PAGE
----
Royster-Clark, Norfolk, Va., understands that and decided last year to reinvigorate its Web site. Royster-Clark, led by Francis Jenkins, chairman and CEO, and Ken Moshenek, president and COO, is a retail and wholesale distributor of fertilizer, seed, crop protection and related services with more than 300 outlets (known as Farmarkets) in the East, South and Midwest. It enlisted Payn-Knoper to provide her advice on creating a Web site that appealed to its target audiences and its hot buttons. She had developed relationships with the Royster-Clark people through its work with FFA and other ag associations.
"A couple of people had seen her speak and knew of her ag background," says Julie Schottel, Web systems manager for Royster-Clark. "We asked her to come in and assist us in shaping the message to address the needs or hot buttons of our audiences. Our Web site had been out there a few years, and we really hadn't done much to modernize it."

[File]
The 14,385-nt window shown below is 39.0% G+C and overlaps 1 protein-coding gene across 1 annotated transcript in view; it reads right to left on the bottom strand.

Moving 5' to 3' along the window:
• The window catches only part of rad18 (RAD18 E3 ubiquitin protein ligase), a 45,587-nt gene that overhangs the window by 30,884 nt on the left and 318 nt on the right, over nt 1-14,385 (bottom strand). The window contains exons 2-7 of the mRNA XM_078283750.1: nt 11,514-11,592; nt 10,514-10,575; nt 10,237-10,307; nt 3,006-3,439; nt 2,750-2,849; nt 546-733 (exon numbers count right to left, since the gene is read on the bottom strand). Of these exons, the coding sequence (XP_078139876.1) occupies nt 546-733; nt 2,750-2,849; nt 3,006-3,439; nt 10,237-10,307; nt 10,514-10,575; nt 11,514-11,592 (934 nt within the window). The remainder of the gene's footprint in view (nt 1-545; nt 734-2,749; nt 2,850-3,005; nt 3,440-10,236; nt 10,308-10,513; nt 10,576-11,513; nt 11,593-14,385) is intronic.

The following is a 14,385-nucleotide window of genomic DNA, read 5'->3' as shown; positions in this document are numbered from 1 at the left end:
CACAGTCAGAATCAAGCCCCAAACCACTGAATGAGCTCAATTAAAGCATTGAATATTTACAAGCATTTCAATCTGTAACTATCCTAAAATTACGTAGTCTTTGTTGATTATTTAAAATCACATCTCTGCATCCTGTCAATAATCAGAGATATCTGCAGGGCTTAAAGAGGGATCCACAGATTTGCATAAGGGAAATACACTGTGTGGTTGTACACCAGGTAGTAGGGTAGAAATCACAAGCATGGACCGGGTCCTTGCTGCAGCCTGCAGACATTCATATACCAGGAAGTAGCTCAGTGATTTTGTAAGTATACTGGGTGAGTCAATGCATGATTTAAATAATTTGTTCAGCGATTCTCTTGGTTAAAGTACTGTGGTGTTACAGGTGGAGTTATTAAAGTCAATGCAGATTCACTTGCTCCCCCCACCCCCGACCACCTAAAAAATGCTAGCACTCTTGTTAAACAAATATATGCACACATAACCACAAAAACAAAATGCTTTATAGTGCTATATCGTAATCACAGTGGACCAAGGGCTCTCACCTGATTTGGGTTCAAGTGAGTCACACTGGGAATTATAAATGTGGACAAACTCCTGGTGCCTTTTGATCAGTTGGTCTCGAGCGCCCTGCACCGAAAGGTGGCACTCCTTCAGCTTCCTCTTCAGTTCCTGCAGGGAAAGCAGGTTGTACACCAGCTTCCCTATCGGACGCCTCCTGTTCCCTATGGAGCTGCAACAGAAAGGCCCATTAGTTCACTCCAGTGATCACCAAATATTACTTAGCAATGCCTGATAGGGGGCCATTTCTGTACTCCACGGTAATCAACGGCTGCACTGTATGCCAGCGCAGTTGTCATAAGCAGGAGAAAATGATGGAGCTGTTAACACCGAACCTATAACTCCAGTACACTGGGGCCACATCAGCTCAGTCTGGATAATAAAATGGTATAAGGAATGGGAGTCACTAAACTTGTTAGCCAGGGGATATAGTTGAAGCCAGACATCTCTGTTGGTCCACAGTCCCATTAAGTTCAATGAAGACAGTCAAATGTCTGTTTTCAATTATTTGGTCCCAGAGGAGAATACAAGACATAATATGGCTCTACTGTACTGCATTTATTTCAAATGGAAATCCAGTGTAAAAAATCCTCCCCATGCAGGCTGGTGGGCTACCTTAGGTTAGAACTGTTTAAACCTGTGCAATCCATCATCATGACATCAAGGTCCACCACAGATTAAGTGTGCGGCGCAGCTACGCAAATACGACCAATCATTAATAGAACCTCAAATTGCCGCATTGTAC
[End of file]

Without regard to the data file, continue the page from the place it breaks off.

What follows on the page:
It hasn't taken Schottel long to grab onto the nomenclature of Payn-Knoper. "She helped us prioritize the audiences our Web site should target and determine what the hot buttons or needs were of our customers," she explains. "She was a tremendous resource for us."
Payn-Knoper says Royster-Clark had needs to reach multiple audiences, particularly producers, with its Web site. "Royster-Clark views quality and integrity as two very important issues," she says. "The focus isn't only on profitability. Farmers I work with consistently speak of their reputation, their integrity and quality of life for their family as being important. It isn't just about high yields. It's about experiencing excellence."